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This is a little weird question, I have a GUI class that in the constructor initiates a Logic class that takes care of the processing of the Processing or Logistics in the App then their is a Handler class that contains a bunch of ActionListners KeyListeners that are attached to UI components in the GUI class

In Constructor of both the Logic and Handler class I take in as parameter the GUI class to be able to manipulate the GUI components created in the GUI class from both the Logic and Handler classes

My problem is that The Handler makes use of the Logic class and vise versa (the Logic class uses the Handler class) and thats not really possible with the method I described above, one is instance before the other, one will be null when attempting to use the other.

Example:

public class GUI() 
{
    this.handler = new Handler(this);
    this.logic = new Logic(this);
}

If handler tries to use something in logic then null would be returned.

One way to fix this is to a setter for the handler to take the logic and vise versa but that doesn't seem like the answer to this.

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Just use setter methods instead of constructors to pass these references to each other. i.e., logic.setHandler(handler) and handler.setLogic(logic). It's really not a big issue. –  Hovercraft Full Of Eels Oct 29 '12 at 2:48
    
I'd create the Logic in the main, pass the Logic to the GUI constructor, and have the GUI instantiate the Handler. I don't think that the Logic should talk to the Handler directly. –  ignis Oct 29 '12 at 2:49
3  
These classes know too much about each other. Cyclic references across objects of different classes/uses are a code smell. I would refactor so that you can break the dependency cycle. –  Matt Ball Oct 29 '12 at 2:53
    
maybe you're right, i'll see if I can rectify that, thanks! –  Sammy Guergachi Oct 29 '12 at 3:39
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3 Answers

up vote 1 down vote accepted

simple:

public class GUI() 
{
    this.handler = new Handler(this);
    this.logic = new Logic(this);
    handler.setLogic(logic);
    logic.setHandler(handler);
}
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ya, I guess thats the only way, I was thinking there was a more elegant way of doing that but it works, thanks! –  Sammy Guergachi Oct 29 '12 at 2:52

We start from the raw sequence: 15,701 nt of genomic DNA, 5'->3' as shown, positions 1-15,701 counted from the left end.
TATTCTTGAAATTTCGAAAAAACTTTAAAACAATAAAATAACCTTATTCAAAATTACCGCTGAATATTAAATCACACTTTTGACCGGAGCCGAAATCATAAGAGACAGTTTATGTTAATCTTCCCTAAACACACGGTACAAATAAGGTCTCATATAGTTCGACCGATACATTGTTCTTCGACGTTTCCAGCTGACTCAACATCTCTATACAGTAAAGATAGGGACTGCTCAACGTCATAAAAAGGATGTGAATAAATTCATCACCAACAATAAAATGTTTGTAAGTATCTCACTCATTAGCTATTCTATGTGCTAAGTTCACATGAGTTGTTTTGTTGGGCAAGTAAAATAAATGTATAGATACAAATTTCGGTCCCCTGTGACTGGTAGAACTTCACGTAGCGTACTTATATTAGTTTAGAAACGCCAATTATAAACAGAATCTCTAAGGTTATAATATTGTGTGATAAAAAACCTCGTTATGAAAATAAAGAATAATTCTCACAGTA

@Epicmaster: What's inelegant about it? –  Hovercraft Full Of Eels Oct 29 '12 at 2:52
    
no, its just I was imagining there was some way that didn't involve the setter, since setters are Optional and Constructors are Obligatory I don't want a case where the setter is forgotten to be used. But I guess this is the only way to solve this problem. –  Sammy Guergachi Oct 29 '12 at 3:41
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I think it is possible just to expose the Handler and Logic in GUI, and let the public access it. By doing so, as your Handler and Logic already have reference to GUI, they can indirectly get access to each other:

class Gui {
  private Handler handler;
  private Logic logic;

  public Handler getHandler() {
    return this.handler;
  }
  public Logic getLogic() {
    return this.logic;
  }
}

class Handler {
  private Gui gui;
  public Handler(Gui gui) {
    this.gui = gui;
  }

  public void doSomething() {
    // access logic
    this.gui.getLogic().doSomeLogic();
  }
}

Regarding to "elegance", I don't think the original design of (imho) messy dependencies between component is elegant at all :) So, instead of focusing making such things look "elegant", do some rethinking and possibly you will find everything become much more elegant automatically. :)

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I like this better than my answer. 1+ –  Hovercraft Full Of Eels Oct 29 '12 at 16:11
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Right before your first usage of handler and logic you could put this code snippet
if(handler == null)
this.handler = new Handler(this);
if(logic == null)
this.logic = new Logic(this);

share|improve this answer
    
How does this address the original question, the one about passing references of hander to logic and logic to handler? –  Hovercraft Full Of Eels Oct 29 '12 at 2:53
    
It prevents GUI from being null. –  Tiger Oct 29 '12 at 2:54
    
But that's not his problem. He has no issue of the GUI being null since all of the above is being called from within the GUI class. He wants to set the handler to the logic and visa versa, making sure that neither of them are null. Your code above adds nothing to this solution. –  Hovercraft Full Of Eels Oct 29 '12 at 2:57
    
I agree with @Hovercraft Full Of Eels this doesn't really solve the issue. I want to pass the Logic and Handler object to each other with out one being null in the others instanced object. The GUI isn't the issue. –  Sammy Guergachi Oct 29 '12 at 3:38
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